Like many of the new imports we’re seeing there are quite a few new companies making their entry into the US Market, including an incense from Shochikudo called Kirari or Ocean Breeze. This one has a rather huge list of ingredients given as: rose, lavender, jasmine, ylang ylang, iris, lemon, bergamot, blue cypress, sandalwood, vanilla beans and oak moss. It’s almost like a starter list of essential oils and with a sampler I’d be hard pressed to say that any of these particular ingredients stand out more than any other except for, perhaps, the vanilla bean (I get an impression of some amber as well). This is an incense generally in the vein of Nippon Kodo’s Aqua, a floral mix with a distinct seaside sort of aroma, not quite briny, but a more upbeat and pleasant approximation, like a mix of garden and beach. It’s going to be only for those who really go for a sample as with a box of 200 sticks, it’s one you’ll want to be sure you really like at first. I found it quite pleasant, but my experience with Aqua was the same and I found it quite cloying over time so I’d be hesitant even though I think this is a better incense.

Shorindo has been extremely active on the exportation of front after entering the US market with their Chabana Green Tea mix, in fact since I received the following samples, they’ve added two more incenses in the Chabana line. The first of the four samples here is the most traditional incense in this whole group, a sandalwood and cinnamon scent called Wakyo. I love cinnamon so I found this instantly a winner, it’s not a particularly complicated incense, but it differs slightly from the traditional sense in that it seems polished and possibly made partially out of oils or perfumes. But give cinnamon essential oil is quite cheap, it all comes off quite authentic and just a bit stronger than the average Japanese traditional blend that doesn’t use oils like, say, Baieido Koh. It’s somewhat reminiscent of incenses like Shoyeido Horin’s Hori-kawa or even Kunjudo Karin or its Gyokushodo analog Kojurin in scent, maybe in the middle of this group in terms of a traditional to modern axis.

Shorindo has also brought over three perfume incenses in a line called Kobiana. These are definitely far to the modern style and seem to exist to carry over previously created perfumes, although they seem a little different in that they’re not quite smokeless. I doubt my impressions are going to be particularly useful, so as an addendum I’d like to refer you over to Sprays of Blossoms, Curls of Smoke for a much more informed review before I take a clumsy stab at these.

All three of these sticks, despite the color names, seem to be a dark blue color. The Kobiana Yellow Cute is created to be reminiscent of Etro’s Magot perfume and the notes given are, on the top, bergamot, lemon, jasmine and iris; lavender and cloves in the middle; and patchouli, cedar, vanilla and musk at the base. Like with the Kirari, I have trouble picking these apart although at least I can distinguish this scent from the other two in this series as being distinctly floral and very reminiscent of the types of perfumes you run into being worn in the US. As is the case, I tend to get as much of the alcohol or synthetic scent as I do the florals and completely miss any of the elements supposedly in the base with, perhaps, the iris, lavender and jasmine the most obvious scents to me.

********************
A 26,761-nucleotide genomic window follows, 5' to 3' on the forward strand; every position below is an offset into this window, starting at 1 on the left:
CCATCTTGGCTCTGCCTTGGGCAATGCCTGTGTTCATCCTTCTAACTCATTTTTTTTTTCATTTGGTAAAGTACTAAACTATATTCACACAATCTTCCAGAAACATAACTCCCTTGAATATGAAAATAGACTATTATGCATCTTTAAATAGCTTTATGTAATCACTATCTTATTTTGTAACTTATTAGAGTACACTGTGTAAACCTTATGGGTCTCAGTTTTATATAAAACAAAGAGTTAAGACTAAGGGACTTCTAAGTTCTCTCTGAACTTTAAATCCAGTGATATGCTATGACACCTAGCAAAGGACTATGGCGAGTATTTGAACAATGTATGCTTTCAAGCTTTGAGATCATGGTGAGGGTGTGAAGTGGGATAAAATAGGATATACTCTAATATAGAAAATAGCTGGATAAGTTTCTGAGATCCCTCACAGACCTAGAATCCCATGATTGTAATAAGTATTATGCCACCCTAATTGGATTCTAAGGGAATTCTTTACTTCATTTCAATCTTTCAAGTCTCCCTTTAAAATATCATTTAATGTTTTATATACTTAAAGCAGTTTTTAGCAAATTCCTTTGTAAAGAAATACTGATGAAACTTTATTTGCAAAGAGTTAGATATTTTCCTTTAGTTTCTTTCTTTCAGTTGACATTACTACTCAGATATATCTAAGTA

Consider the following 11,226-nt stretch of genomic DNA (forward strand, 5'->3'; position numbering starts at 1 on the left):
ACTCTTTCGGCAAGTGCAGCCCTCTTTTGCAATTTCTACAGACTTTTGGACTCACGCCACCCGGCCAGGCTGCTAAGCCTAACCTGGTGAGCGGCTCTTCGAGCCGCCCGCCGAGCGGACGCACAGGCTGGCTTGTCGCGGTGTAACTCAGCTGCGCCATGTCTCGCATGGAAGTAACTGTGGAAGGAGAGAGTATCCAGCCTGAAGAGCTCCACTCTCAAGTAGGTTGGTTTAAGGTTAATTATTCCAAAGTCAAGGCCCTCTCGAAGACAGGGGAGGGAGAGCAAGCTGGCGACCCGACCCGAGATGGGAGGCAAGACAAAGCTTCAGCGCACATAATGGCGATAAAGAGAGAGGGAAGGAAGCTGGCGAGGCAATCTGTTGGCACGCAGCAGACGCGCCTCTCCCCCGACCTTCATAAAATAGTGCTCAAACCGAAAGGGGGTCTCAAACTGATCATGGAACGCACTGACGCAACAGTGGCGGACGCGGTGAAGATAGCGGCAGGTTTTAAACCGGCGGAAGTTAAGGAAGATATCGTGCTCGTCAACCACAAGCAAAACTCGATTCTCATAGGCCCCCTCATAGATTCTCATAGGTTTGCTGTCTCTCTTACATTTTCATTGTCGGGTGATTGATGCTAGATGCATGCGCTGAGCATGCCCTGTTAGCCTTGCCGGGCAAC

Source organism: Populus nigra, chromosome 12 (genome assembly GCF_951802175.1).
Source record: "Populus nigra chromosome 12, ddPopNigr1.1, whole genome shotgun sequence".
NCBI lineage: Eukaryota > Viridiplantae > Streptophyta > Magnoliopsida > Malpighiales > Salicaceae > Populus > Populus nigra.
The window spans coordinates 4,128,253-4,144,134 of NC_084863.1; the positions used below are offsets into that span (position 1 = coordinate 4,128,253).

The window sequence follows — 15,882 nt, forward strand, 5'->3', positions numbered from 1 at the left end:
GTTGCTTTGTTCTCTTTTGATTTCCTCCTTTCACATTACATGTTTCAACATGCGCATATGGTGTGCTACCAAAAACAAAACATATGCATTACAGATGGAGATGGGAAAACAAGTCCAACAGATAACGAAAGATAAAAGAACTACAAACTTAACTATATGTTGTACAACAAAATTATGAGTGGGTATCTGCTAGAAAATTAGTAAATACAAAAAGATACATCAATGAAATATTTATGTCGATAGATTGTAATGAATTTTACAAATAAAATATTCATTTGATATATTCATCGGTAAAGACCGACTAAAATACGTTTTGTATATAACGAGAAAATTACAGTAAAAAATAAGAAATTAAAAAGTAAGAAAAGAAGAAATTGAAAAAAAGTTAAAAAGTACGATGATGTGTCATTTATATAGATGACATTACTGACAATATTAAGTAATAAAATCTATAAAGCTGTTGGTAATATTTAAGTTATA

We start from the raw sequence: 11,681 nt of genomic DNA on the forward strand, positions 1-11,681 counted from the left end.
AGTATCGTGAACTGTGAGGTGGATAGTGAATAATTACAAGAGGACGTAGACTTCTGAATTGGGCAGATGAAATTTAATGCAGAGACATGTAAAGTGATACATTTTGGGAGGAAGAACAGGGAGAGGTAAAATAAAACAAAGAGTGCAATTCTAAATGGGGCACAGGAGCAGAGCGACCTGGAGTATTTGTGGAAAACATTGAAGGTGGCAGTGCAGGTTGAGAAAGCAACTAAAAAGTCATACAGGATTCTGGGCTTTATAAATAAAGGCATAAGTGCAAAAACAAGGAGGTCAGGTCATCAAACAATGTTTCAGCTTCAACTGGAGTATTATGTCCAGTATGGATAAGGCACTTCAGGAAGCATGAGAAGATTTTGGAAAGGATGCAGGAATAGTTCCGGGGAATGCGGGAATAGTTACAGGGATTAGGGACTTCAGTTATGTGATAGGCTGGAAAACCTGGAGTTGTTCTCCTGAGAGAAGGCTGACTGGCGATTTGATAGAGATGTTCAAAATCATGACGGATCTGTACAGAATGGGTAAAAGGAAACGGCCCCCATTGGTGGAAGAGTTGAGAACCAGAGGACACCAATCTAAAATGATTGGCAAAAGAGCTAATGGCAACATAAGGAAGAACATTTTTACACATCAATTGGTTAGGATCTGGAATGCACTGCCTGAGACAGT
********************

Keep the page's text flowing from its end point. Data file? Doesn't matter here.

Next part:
I have a lot of trouble telling the Kobiana Red Elegant and Kobiana Blue Sweet apart, but both strike me as fruit and florals, and like the Kirari above, both are somewhat reminiscent of Nippon Kodo’s Aqua in that they both have an almost watery like scent. The Red is reminiscent of Chanel Chance perfume, the Blue Etro’s Anice. The Red lists pink pepper, lemon and pineapple on top; hyacinth, jasmine and iris at the heart (likely where I’m getting the Aqua similarity from); and amber, patchouli, vetiver and white musk in the base. Strangely enough from this mix I get watermelon, cyclamen and the listed jasmine, but it’s such a light scent that with a sample it’s really hard to break it down. Similarly scented, the Blue lists Brazilian rosewood, anise and bergamot; the middle notes iris, jasmine, anise and garden dill; and the base notes amber, musk and vanilla. I’m not sure if the note similarities between these two incenses account for why I can barely tell them apart, but for some reason I wasn’t getting much anise or rosewood and still felt it was mostly watery, fruity and floral. In the end I had to separate the two and test them at different times just to confirm for myself I hadn’t accidentally gotten the same sample twice and to maybe convince myself I don’t quite have the nose for moderns like these.

Like Shochikudo, Tahodo has currently exported only one incense to the US, although similar to Shorindo Wayko, this is something of a modern/traditional blend. In this case Sekizen Koh is clearly something of a perfumed sandalwood stick and not authentic in terms of a pure sandalwood, but it makes up for it with a nice blend of clove, nutmeg and slight floral and citrus hints. It tends to the slightly sweet and in another life could have easily been added to, say, one of Daihatsu’s modern lines. Like most perfumed incenses I’m not sure how long I’ll last in terms of appreciation, but my initial samples were extremely pleasant and I liked it right away, especially due to the attractive nutmeg subnote.

More in the next installment including pairs from Nihon Senko Seizo, Saraike Kunbutsado and Scents of Japan.

Prabhuji’s Gifts / Devotion Line / Gopala, Gopinatha, Mukunda, Vrinda Devi, Yamura

The first time I got a whiff of Ramakrishnanda (NOTE 10/8/21: Ramakrishnanda refers to the previous name of the line, which is now Prabhuji Gift’s Devotion line.) incense was when walking into the local new age store one afternoon. The use of ingredients and oils in these scents was so potent that you could tell new incense had been added as soon as the door opened even with the incense at the very back of the store. While Ramakrishnanda have a few different styles within their catalog, including charcoals and durbars, their most common scents tend to be in the flora category. Flora incenses (perhaps the  most famous is the Sai Flora blend created by Damodhar, which is the genesis of the Golden Champa style most commonly found imported to the US) are heavily aromatic Indian incense masalas, however in the case of Ramakrishnanda, the thickness of the sticks tend to be much closer to the typical durbar style rather than the extra thick size of the Sai Flora type blends.